First, some background. The Subdivision Staging Policy (SSP) Public School Adequacy Test compares enrollment five years in advance—at each cluster and level (HS, MS, or ES), and at each school—against the budgeted capacity at each cluster/level and school five school years hence. If the future enrollment exceeds the future capacity in a cluster by more than 20% at any level, then the cluster goes into a housing moratorium; that is, no more housing subdivisions can be approved until the capacity standard is met. (Relocatable classrooms are not counted towards “capacity” under the School Adequacy Test.) If the future enrollment exceeds the future capacity in a MS service area by more than 20% and 180 students, then that MS service area goes into a housing moratorium. If the future enrollment exceeds the future capacity in an ES service area by more than 20% and 110 students, then that ES service area goes into a housing moratorium. The five-year rule was selected many years ago because, on average, that is how long it takes for a housing subdivision approval to morph into occupied housing units, many of them having kids of school age.
At the start of this decade the Council began the practice of budgeting generic “Solution” (i.e., placeholder) CIP projects in certain circumstances. The rationale is that while a cluster or school service area might have enrollment that exceeds the moratorium threshold, in many cases MCPS is concurrently planning for a new school or addition that would provide sufficient capacity in time to avoid such a moratorium. The Council has approved Solution projects only when all the following conditions are met:
- A cluster or school service area is projected to exceed the moratorium threshold;
- MCPS is concurrently—or about to start—planning for a capital project that would address the potential moratorium; and
- MCPS’s normal schedule for planning, design, and construction would have the project’s added capacity opening by the start of the school year five years hence.
The most recent application of the School Test was approved by the Planning Board on June 22, 2017. The Board placed seven ES service areas into moratorium: Burnt Mills, Highland View, Kemp Mill, Lake Seneca, Rosemont, Strawberry Knoll, and Summit Hall. At that time, while all of them met Condition #1, none of them met Conditions #2 and #3. Eight other clusters or school service areas were not placed into moratorium because Solution projects were justifiable and programmed: they met all three conditions. In the FY19-24 CIP several of these Solution projects will be replaced by specific projects that the Board of Education (BOE) is now officially ready to recommend. This new CIP will include only four Solution projects.
It is important to note that the decision to budget a Solution project for a school has nothing to do with whether there are new housing applications in that area awaiting the Planning Board’s approval. Condition #1 occurs either when projected enrollment growth due to turnover, already approved new housing, or both, will be over the capacity threshold. Whether there are impending housing development applications simply doesn’t matter in the decision to budget a Solution project or not. Now let’s turn to the examples raised in the earlier Seventh State piece.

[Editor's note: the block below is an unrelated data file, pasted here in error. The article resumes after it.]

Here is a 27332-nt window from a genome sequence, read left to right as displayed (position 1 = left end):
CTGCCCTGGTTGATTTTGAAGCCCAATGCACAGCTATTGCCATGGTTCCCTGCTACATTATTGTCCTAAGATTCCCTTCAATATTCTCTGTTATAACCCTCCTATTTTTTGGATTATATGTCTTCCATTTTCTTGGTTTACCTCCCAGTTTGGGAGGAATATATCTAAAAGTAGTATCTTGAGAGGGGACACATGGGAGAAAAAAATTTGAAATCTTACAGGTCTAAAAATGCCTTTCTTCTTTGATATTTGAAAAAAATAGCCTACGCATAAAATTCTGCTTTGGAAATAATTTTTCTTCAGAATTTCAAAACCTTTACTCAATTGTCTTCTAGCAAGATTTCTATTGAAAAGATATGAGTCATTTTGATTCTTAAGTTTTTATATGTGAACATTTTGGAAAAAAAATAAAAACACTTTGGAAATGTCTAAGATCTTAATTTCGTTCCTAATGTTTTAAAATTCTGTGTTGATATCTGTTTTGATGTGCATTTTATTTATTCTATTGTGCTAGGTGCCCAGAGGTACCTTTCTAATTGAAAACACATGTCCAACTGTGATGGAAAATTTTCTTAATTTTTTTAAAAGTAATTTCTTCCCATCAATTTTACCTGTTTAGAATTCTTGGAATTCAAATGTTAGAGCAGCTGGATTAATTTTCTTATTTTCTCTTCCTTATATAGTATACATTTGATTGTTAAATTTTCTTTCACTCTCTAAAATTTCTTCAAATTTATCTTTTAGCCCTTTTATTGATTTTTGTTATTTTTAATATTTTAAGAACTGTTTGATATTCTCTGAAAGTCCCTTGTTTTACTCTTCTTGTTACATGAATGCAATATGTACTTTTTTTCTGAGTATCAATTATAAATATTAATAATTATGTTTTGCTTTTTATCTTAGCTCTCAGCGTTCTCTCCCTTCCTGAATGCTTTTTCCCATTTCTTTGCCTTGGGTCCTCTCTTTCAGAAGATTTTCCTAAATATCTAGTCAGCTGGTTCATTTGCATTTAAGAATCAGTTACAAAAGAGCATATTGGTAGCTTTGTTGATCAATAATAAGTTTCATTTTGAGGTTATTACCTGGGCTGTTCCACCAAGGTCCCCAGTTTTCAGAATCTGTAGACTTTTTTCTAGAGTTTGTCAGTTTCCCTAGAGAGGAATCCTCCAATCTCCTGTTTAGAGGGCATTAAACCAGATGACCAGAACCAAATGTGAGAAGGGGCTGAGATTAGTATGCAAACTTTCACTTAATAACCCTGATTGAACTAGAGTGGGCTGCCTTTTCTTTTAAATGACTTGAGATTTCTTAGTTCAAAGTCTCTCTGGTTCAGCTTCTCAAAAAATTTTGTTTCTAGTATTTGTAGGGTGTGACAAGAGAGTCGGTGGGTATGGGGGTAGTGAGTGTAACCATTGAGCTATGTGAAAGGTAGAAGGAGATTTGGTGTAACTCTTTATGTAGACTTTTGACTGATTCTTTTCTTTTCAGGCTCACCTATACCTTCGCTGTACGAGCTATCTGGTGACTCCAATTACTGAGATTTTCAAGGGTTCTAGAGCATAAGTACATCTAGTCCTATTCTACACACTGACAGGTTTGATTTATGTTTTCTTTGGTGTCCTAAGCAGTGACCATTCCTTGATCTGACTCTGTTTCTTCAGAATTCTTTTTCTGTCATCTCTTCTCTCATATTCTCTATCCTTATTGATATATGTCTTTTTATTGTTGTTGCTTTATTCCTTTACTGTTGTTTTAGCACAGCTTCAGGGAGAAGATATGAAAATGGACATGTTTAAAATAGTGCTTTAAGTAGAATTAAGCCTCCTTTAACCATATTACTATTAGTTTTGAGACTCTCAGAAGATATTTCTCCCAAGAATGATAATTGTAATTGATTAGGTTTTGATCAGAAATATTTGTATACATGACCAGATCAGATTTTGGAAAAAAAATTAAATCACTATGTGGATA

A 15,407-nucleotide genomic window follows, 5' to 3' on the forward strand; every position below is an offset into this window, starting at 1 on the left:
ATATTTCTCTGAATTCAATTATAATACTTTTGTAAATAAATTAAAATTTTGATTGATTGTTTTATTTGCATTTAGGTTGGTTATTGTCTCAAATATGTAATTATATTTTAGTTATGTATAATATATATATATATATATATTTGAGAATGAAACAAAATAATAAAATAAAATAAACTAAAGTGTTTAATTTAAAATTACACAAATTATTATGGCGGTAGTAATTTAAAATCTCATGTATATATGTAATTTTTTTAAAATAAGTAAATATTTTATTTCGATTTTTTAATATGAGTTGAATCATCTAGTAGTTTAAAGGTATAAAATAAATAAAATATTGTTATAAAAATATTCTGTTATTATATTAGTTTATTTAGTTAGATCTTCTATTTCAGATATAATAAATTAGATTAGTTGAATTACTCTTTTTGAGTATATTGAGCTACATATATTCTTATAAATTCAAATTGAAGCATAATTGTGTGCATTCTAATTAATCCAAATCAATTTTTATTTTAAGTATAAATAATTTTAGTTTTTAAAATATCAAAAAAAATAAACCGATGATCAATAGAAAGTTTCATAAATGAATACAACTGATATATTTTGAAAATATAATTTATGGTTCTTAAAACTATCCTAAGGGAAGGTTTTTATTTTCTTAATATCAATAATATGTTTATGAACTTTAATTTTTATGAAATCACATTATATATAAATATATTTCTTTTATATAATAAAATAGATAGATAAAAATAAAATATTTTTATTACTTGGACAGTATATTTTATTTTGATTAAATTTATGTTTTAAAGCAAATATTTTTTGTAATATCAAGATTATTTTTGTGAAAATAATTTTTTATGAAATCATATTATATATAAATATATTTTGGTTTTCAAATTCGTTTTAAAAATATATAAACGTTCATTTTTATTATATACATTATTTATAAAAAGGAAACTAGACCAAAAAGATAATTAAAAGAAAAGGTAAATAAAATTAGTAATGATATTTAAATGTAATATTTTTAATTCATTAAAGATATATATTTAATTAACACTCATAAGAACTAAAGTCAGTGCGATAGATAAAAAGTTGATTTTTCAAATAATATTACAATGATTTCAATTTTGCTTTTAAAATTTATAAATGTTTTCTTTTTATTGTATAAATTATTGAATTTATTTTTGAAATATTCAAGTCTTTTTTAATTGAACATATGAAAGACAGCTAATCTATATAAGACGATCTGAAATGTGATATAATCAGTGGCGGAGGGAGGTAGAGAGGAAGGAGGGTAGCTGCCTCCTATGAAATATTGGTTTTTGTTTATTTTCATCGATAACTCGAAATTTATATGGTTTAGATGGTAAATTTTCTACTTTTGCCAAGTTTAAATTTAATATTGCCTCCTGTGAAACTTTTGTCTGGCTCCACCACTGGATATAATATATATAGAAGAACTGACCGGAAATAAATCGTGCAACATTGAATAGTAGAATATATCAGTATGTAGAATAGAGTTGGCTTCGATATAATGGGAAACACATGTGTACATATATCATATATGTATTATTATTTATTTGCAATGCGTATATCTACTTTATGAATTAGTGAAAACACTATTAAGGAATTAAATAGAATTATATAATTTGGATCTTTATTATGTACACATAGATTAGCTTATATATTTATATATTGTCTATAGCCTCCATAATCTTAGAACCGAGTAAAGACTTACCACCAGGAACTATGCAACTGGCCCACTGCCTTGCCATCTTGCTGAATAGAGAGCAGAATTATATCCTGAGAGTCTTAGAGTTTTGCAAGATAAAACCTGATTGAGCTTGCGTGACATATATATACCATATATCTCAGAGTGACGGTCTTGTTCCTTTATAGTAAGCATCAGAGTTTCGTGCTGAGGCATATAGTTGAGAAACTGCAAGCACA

Bethesda ES and Somerset ES. The service areas for both schools in the B-CC Cluster are projected to be well over capacity (+25% and +27%, respectively) in five years, that is, by the start of the 2023-24 school year. MCPS is initiating an elementary school capacity study for the B-CC Cluster, which would examine a range of options. The study will be conducted during the 2018-2019 school year. The Board of Education (BOE) will then be in position to propose a specific project in its FY21-26 CIP request; if that project’s funding were to begin in FY21, then, following the normal schedule for planning, design, and construction it could open at the start of the 2023-24 school year. Because all three conditions are met—a projected moratorium, planning about to begin, and a path to project completion in five years—the Council is poised to fund Solution projects for Bethesda ES and Somerset ES. The total amount to be budgeted for these two Solution projects is about $6.4 million. When a specific project is ready to be budgeted, this $6.4 million will be used to help fund it.
Judith A. Resnik ES. The current CIP has a fully funded addition at this Magruder Cluster school (which would bring its capacity up to 740), but the BOE deleted the construction funding in its request for the FY19-24 CIP. Enrollment is trending downward, although in five years it is still projected to exceed the moratorium standard if there is no addition. The BOE is continuing planning for an addition, however. So, since all three of the above conditions are met, the Council is planning to fund a $2.7 million Solution project for Resnik ES.